Feline Infectious peritonitis

Feline Infectious Disease 

Description of the disease: what kind of disease, etiological factors, affected species, mention the 2 types and the neurological from of FIP –

Gross and microscopic changes: theoretical literature review of macroscopic and microscopic changes in the body during FIP up to 1500 words. (mention also the neurological form and make it clear by using images from another case).

– maybe this site is useful

– maybe this site is useful

(my case is about a cat where in the last 3 days, coordination disorders were observed – he could not get up, jump). I have received slides where you can see that there is inflammation lot of inflammation cells, peritonitis perivascular cuffing are seen. It would be nice if there is something is mentioned about in the microscopic changes) – so not about this case, but that I can write in the end a conclusion about it 

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Feline Infectious peritonitis

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Introduction:
Feline Infectious Peritonitis (FIP) is a viral disease that affects domestic cats and some other species. It is caused by a specific strain of the feline coronavirus, and it can manifest in two forms: wet (effusive) and dry (non-effusive). The wet form involves fluid accumulation in body cavities, while the dry form is characterized by granulomatous inflammation in various organs. Additionally, FIP can also present as a neurological form, which affects the central nervous system. In this answer, I will describe the disease and its etiological factors, as well as discuss the gross and microscopic changes observed in FIP.

Answer:

Description of the disease:

Feline Infectious Peritonitis (FIP) is a viral disease primarily affecting domestic cats. It is caused by a strain of the feline coronavirus, known as FCoV. FIP occurs when a mutation in the viral genome allows it to change from a relatively benign form, causing feline enteric coronavirus (FECV), to its more pathogenic variant, causing FIP.

The transmission of FCoV occurs primarily through the fecal-oral route, where the virus is shed in the feces of infected cats. Close contact and shared living spaces facilitate transmission, especially in multi-cat households or catteries. Other risk factors include stress, overcrowding, and poor hygiene practices.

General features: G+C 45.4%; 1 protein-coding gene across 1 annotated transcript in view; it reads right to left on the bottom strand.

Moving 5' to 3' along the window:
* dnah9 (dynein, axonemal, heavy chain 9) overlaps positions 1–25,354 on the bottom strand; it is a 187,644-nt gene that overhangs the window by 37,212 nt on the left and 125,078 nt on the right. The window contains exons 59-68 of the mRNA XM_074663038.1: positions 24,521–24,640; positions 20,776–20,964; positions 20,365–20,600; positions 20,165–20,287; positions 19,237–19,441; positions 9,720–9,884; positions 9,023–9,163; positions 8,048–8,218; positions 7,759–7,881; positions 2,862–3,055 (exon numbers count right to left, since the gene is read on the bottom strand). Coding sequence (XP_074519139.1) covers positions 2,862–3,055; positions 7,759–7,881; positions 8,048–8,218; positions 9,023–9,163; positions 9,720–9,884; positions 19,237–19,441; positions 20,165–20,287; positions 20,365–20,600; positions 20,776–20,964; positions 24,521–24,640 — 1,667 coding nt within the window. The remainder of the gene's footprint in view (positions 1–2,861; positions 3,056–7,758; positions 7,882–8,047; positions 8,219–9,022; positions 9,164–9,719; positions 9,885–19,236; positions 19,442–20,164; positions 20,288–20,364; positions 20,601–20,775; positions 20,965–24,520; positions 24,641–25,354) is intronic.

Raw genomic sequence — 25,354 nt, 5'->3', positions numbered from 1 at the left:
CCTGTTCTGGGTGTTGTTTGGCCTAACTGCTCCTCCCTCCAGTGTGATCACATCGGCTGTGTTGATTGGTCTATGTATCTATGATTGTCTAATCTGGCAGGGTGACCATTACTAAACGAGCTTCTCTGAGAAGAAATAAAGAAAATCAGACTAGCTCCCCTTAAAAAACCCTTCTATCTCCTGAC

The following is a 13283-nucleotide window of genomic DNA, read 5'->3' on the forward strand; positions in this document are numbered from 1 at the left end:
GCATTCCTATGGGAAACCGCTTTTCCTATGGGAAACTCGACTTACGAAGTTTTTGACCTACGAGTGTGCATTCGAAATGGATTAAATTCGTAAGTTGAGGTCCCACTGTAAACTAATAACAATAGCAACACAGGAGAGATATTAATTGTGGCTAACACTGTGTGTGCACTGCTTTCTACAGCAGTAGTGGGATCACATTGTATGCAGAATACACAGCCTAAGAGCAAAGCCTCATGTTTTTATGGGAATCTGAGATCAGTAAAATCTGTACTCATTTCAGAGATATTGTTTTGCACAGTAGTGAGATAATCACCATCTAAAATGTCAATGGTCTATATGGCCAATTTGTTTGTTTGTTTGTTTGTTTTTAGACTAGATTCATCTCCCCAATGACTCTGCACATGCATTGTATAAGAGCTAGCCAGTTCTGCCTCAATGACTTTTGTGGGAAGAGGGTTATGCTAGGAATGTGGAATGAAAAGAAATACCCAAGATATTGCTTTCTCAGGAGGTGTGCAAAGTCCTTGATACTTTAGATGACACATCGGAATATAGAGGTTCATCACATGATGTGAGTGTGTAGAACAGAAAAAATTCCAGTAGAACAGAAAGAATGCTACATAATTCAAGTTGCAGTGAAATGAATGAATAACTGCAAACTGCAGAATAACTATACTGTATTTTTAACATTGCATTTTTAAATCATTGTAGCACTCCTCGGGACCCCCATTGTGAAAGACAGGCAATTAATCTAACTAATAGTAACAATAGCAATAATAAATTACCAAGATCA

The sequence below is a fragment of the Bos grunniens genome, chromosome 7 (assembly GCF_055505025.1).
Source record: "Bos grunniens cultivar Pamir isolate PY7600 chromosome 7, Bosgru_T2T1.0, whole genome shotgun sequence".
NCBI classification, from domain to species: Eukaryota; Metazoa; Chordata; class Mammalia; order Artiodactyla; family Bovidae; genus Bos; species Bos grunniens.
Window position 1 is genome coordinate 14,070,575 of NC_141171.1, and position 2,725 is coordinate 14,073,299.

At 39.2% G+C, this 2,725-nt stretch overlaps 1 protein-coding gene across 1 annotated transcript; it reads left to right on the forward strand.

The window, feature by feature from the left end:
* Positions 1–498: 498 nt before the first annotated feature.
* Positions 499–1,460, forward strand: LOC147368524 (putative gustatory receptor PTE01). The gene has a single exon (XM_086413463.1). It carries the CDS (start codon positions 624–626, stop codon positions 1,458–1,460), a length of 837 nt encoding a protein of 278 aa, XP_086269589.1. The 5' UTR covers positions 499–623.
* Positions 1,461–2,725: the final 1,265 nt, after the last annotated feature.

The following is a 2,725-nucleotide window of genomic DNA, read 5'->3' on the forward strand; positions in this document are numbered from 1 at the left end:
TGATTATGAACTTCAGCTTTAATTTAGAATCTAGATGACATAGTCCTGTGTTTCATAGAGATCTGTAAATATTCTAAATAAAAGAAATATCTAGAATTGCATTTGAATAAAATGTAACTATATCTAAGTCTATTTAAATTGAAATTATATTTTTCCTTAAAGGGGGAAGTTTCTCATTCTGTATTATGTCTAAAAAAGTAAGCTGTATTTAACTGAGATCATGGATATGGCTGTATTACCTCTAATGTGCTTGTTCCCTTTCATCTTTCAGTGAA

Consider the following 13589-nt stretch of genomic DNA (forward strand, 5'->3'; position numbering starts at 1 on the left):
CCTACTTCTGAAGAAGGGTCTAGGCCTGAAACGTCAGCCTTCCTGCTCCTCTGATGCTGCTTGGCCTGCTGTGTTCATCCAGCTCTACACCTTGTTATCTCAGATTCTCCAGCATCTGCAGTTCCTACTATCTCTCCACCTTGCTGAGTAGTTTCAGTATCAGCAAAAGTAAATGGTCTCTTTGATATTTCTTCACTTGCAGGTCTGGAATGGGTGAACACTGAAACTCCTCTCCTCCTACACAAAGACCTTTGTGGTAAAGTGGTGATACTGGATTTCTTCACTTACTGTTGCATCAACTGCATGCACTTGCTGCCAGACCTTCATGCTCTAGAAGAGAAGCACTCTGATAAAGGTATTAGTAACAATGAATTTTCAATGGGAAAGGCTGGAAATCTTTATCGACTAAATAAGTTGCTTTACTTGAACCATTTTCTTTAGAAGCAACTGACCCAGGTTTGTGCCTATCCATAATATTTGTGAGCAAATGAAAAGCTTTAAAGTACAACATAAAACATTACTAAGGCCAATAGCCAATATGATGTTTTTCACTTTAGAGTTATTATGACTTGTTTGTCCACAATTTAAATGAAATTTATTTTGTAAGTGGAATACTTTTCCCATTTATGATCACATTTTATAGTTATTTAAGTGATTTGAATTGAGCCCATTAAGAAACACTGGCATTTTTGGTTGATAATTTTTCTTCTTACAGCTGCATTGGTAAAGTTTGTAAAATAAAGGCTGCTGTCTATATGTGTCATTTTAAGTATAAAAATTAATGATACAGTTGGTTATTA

FIP can affect cats of all ages but is more commonly observed in young kittens and cats between the ages of six months and two years. Certain breeds, such as Abyssinians, Bengals, and Siamese, may be more predisposed to developing FIP.

There are two forms of FIP: wet (effusive) and dry (non-effusive). The wet form is characterized by the accumulation of fluid in body cavities, such as the abdomen or chest. This results in a swollen and distended appearance. Cats with the wet form of FIP may exhibit symptoms such as weight loss, abdominal distension, difficulty breathing, and lethargy.

On the other hand, the dry form of FIP is marked by the formation of granulomatous lesions in various organs, including the liver, kidneys, lungs, and central nervous system (CNS). Cats with the dry form may display a wide range of symptoms depending on the affected organs, including depression, anorexia, fever, and neurological deficits.

Neurological FIP is a variant of the disease that specifically affects the CNS. It can cause various neurological symptoms, such as coordination disorders, seizures, behavior changes, and paralysis. This form of FIP is considered more severe and often has a poor prognosis.

Gross and microscopic changes:

FIP involves characteristic gross and microscopic changes in the affected cat’s body. Theoretical literature reviews have described these changes extensively.

Macroscopically, in cases of both wet and dry FIP, examination of affected organs reveals various abnormalities. In the wet form, there is often an accumulation of yellowish fluid in body cavities, leading to distension and a characteristic “wet” appearance. This fluid is rich in inflammatory cells and may show fibrin clots.

In the dry form, the affected organs exhibit multifocal granulomatous lesions. These lesions vary in size and can be observed in various organs, including the liver, kidneys, lungs, and CNS. These lesions consist of aggregates of macrophages, lymphocytes, plasma cells, and fibroblasts encased in a fibrinoid material. These granulomas can lead to the destruction of normal tissue architecture and organ dysfunction.

In the case of neurological FIP, the presence of inflammation in the CNS can be observed histologically. Inflammatory cells, including lymphocytes, plasma cells, and macrophages, infiltrate the meninges and the parenchyma of the brain and spinal cord. This infiltration contributes to the neurological symptoms observed in affected cats.

To support the above findings, it could be beneficial to include relevant images from another case illustrating the macroscopic and microscopic changes observed in FIP. Additionally, the mentioned websites might provide supplementary information regarding FIP and its pathological changes.

In conclusion, Feline Infectious Peritonitis is a viral disease caused by a strain of the feline coronavirus. It can manifest as wet or dry forms, with the dry form also affecting the CNS in the neurological variant. Grossly, FIP is characterized by fluid accumulation in body cavities (wet form) or granulomatous lesions in various organs (dry form). Histologically, FIP shows inflammation and cellular infiltration, which contribute to the observed pathology and clinical manifestations.

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